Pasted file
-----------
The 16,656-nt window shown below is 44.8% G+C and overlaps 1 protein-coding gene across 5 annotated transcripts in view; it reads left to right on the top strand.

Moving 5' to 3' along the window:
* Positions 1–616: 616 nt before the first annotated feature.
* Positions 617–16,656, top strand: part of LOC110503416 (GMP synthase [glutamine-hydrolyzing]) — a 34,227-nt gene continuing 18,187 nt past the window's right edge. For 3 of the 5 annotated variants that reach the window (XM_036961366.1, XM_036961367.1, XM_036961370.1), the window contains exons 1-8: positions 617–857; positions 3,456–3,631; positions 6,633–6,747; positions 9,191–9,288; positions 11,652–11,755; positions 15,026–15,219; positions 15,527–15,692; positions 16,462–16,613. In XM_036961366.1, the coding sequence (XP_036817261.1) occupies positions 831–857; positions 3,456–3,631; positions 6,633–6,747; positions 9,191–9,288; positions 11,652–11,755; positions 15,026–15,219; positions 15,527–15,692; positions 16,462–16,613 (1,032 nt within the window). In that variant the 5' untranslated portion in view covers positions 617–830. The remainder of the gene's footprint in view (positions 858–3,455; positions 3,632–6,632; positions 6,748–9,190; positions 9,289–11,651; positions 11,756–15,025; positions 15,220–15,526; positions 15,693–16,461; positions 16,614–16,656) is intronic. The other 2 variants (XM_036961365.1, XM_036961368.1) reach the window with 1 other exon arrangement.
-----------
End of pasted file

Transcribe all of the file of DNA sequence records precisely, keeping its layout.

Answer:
The 16,656-nt window shown below is 44.8% G+C and overlaps 1 protein-coding gene across 5 annotated transcripts in view; it reads left to right on the top strand.

Moving 5' to 3' along the window:
* Positions 1–616: 616 nt before the first annotated feature.
* Positions 617–16,656, top strand: part of LOC110503416 (GMP synthase [glutamine-hydrolyzing]) — a 34,227-nt gene continuing 18,187 nt past the window's right edge. For 3 of the 5 annotated variants that reach the window (XM_036961366.1, XM_036961367.1, XM_036961370.1), the window contains exons 1-8: positions 617–857; positions 3,456–3,631; positions 6,633–6,747; positions 9,191–9,288; positions 11,652–11,755; positions 15,026–15,219; positions 15,527–15,692; positions 16,462–16,613. In XM_036961366.1, the coding sequence (XP_036817261.1) occupies positions 831–857; positions 3,456–3,631; positions 6,633–6,747; positions 9,191–9,288; positions 11,652–11,755; positions 15,026–15,219; positions 15,527–15,692; positions 16,462–16,613 (1,032 nt within the window). In that variant the 5' untranslated portion in view covers positions 617–830. The remainder of the gene's footprint in view (positions 858–3,455; positions 3,632–6,632; positions 6,748–9,190; positions 9,289–11,651; positions 11,756–15,025; positions 15,220–15,526; positions 15,693–16,461; positions 16,614–16,656) is intronic. The other 2 variants (XM_036961365.1, XM_036961368.1) reach the window with 1 other exon arrangement.